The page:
Additionally this semester, the postdoctoral fellows will have the opportunity to attend the Bach Institute’s performance of Johann Sebastian Bach’s “St. Matthew Passion,” performed by the Valparaiso University Chorale and Bach Choir, with the Ft. Wayne Children’s Choir. Christopher Cock, who holds the Duesenberg Chair in Lutheran Music and is the director of the Bach institute, came to lead a discussion preceding the performance. The discussion was most enlightening, and gave the Lilly Fellows a number of contexts—musical, historical, and liturgical—for better understanding the performance of the “St. Matthew Passion.”

They will conclude the semester with readings from Leading Lives that Matter on the topic of whether it is possible to lead a balanced life, and whether a balanced life is preferable to a life that focuses on work, and with John Williams’ novel Stoner. Stoner tells the story of William Stoner, a young man who grows up on a farm in rural Missouri. Stoner is sent to the University of Missouri to study agriculture to help his family, but there he is taken with the study of literature, and eventually pursues a PhD and becomes a professor of English at the University of Missouri. The novel follows Stoner throughout his life and explores, among other things, the role that Stoner’s work as a college teacher plays in his life.

Posted by Jenna Van Sickle

From the Colloquium, Graduate Fellows Edition

Since 2006, the Lilly Fellows Program  has published a “From the Colloquium” column about four times per year. The idea behind this column is to share some of the common readings from the colloquia of the Lilly Postdoctoral Fellows Program and the Lilly Graduate Fellows Program. These works can be of great value for mentoring programs or faculty development projects at different campuses (or to add to your own reading lists).

Common readings and group discussion have been central to the Lilly Fellows Program’s (LFP) fellowship programs from their start twenty-nine years ago. First with the Lilly Postdoctoral Teaching Fellowship program at Valparaiso University starting in 1992 and then with the Lilly Graduate Fellows Program in 2008, Fellows have encountered readings intended to engage Christian thought and practice as they intersect the tasks of teaching and scholarship that make up the work we do in the academy. The readings address these issues on both the personal and institutional level, examining our individual practices as scholars as well as those of our academic institutions (with, of course, a special emphasis on those institutions of higher learning that connect to a church-related mission).

Once a year, we focus on the readings that the three active cohorts of Lilly Graduate Fellows discuss. These Fellows are in their first three years of Graduate school. Each semester, the Lilly Graduate Fellow cohorts select readings that cluster around a particular theme. Here are some of those readings.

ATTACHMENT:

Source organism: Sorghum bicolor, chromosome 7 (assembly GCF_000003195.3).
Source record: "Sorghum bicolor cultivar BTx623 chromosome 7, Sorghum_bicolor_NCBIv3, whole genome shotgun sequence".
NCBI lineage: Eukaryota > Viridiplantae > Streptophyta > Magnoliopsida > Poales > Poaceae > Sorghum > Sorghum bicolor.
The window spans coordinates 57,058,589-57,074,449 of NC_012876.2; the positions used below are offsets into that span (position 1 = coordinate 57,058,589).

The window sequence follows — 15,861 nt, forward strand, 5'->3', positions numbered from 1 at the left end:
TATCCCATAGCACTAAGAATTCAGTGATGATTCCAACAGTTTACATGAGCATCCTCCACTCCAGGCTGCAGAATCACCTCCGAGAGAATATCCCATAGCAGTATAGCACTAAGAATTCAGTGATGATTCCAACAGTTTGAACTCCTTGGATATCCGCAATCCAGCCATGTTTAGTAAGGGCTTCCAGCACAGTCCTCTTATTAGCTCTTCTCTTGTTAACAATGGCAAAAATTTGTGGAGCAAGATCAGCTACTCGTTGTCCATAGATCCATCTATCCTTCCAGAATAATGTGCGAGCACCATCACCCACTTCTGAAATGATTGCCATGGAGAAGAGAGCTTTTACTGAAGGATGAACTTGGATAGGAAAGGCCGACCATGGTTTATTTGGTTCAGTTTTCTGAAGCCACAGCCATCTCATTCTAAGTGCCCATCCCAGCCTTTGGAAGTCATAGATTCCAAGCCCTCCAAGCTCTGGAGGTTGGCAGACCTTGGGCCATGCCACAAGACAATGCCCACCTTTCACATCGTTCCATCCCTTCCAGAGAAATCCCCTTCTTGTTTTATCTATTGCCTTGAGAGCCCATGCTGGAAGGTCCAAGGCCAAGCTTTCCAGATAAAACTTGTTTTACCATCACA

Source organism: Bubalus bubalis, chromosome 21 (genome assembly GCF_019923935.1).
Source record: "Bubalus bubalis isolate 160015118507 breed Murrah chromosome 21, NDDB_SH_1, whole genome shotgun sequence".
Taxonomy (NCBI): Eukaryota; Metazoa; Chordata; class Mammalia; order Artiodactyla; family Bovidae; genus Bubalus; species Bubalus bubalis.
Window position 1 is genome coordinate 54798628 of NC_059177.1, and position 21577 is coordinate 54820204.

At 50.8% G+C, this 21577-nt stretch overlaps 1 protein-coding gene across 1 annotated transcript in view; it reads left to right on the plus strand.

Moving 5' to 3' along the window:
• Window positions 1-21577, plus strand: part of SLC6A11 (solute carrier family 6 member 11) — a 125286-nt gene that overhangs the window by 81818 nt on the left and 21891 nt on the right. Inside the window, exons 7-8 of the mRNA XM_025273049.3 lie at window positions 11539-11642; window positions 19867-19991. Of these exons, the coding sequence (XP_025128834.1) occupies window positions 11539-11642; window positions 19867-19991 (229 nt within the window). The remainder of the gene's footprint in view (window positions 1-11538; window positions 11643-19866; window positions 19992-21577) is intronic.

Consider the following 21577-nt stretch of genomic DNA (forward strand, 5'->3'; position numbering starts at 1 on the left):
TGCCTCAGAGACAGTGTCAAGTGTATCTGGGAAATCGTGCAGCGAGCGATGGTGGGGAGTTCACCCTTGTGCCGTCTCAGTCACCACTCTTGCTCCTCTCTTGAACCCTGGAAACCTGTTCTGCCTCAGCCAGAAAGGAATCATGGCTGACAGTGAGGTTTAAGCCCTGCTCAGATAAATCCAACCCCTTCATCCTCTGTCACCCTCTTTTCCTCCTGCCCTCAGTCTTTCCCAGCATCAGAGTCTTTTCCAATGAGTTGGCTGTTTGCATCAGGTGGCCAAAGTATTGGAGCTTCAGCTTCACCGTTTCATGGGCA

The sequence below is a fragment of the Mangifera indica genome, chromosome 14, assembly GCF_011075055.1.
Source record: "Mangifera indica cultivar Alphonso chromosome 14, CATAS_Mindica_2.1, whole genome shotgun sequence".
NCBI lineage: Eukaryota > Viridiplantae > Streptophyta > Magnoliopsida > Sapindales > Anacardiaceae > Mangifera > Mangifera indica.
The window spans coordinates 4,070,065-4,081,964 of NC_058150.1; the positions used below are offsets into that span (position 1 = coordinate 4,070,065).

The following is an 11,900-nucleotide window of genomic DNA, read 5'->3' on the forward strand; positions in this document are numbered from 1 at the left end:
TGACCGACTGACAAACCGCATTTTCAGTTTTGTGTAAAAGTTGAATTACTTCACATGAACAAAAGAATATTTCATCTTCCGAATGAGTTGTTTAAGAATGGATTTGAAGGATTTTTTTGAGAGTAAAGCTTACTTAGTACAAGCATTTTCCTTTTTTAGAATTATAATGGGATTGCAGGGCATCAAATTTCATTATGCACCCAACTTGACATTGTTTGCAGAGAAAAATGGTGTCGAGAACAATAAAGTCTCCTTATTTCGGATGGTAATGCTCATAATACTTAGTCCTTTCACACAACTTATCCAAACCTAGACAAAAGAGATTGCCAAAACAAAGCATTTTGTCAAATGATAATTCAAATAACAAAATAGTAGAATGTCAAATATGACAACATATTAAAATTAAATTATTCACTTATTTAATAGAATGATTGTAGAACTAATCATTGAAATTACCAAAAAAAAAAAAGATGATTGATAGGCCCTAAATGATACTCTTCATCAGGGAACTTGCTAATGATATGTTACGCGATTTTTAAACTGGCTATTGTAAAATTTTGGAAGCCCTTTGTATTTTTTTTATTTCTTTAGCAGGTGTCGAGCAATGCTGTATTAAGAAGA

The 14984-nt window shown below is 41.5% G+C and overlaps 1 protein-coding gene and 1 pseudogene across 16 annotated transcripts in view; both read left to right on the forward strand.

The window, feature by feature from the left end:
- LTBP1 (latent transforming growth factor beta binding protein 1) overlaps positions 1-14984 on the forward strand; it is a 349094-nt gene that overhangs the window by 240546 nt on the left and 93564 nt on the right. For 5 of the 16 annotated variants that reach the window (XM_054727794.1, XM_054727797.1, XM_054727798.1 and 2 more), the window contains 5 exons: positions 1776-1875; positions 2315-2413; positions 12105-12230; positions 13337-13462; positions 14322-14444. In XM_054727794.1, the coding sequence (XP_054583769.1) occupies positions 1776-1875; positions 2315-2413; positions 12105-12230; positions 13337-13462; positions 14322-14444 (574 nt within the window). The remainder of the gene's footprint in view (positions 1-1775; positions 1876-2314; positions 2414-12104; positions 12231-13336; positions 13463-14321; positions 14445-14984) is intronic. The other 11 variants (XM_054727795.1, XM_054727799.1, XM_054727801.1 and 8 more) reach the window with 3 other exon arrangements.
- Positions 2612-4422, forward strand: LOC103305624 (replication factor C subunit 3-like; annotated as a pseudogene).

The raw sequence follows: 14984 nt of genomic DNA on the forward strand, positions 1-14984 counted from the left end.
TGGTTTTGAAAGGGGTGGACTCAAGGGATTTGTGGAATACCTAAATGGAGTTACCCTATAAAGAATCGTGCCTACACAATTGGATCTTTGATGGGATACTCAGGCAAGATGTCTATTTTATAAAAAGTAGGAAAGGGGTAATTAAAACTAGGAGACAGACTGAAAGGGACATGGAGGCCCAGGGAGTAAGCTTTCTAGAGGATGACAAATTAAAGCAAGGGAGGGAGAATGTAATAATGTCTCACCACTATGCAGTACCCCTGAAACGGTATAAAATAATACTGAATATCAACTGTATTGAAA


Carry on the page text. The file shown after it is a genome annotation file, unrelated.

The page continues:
Members of the Eighth Cohort of Lilly Graduate Fellows, who began graduate work in fall, 2015, addressed the topic, “Scholarship as a Christian Vocation” in fall, 2017, and the topic, “Scholarship, Secularization, and vocation as a Calling,” in spring, 2018. The Mentors for the Eighth Cohort are Patrick Byrne of Boston College and Susan VanZanten of Valparaiso University. To grapple with the fall topic, the cohort read: Paul Griffiths’ commentary on The Song of Songs, selections from The Secularization of the Academy edited by George Marsden and Bradley Longfield, Marsden’s The Outrageous Idea of Christian Scholarship, Bernard Lonergan, “Sacralization and Secularization,” Michael Hamilton, “The Elusive Idea of Christian Scholarship, Charles Taylor’s essay “A Catholic Modernity” and Rosemary Luling Haughton’s “Transcendence and the Bewilderment of Being Moder,” both in James Heft, ed. A Catholic Modernity?: Charles Taylor’s Marianist Award Lecture, Flannery O’Connor’s “Everything that Rises Must Converge,” James V. Schal’s “What is a Lecture?” and short selection from his On the Unseriousness of Human Affairs, G.K. Chesterton’s “Introductioon to the Book of Job,” and musical selections:  Gabriel Fauré, Requiem, VI: “Libera me, Domine”; Johannes Brahms, Ein Deutsches Requiem, VI: “Denn wir haben hie keine bleibende Statt”; and Gustav Mahler, Symphony No. 2, “Resurrection”, V: Finale, “Aufersteh’n.”  In the spring, the cohort read selections from William Placher’s Callings—a work often used by the Fellows—Walter Miller’s A Canticle for Liebowitz, Patrick J. DeNeen’s “Against Great Books,” selections from Dorothy Day’s The Long Loneliness, Selections from Emmanuel Falque’ “The Metamorphosis of Finitude,” Peter Coviello and Jared Hickman, “Introduction: After the Postsecular,” Khaled Furani, “Is There a Postsecular,” and Douglas Koskela’s Calling and Clarity. At their final conference, they discussed Marilynne Robinson’s Gilead.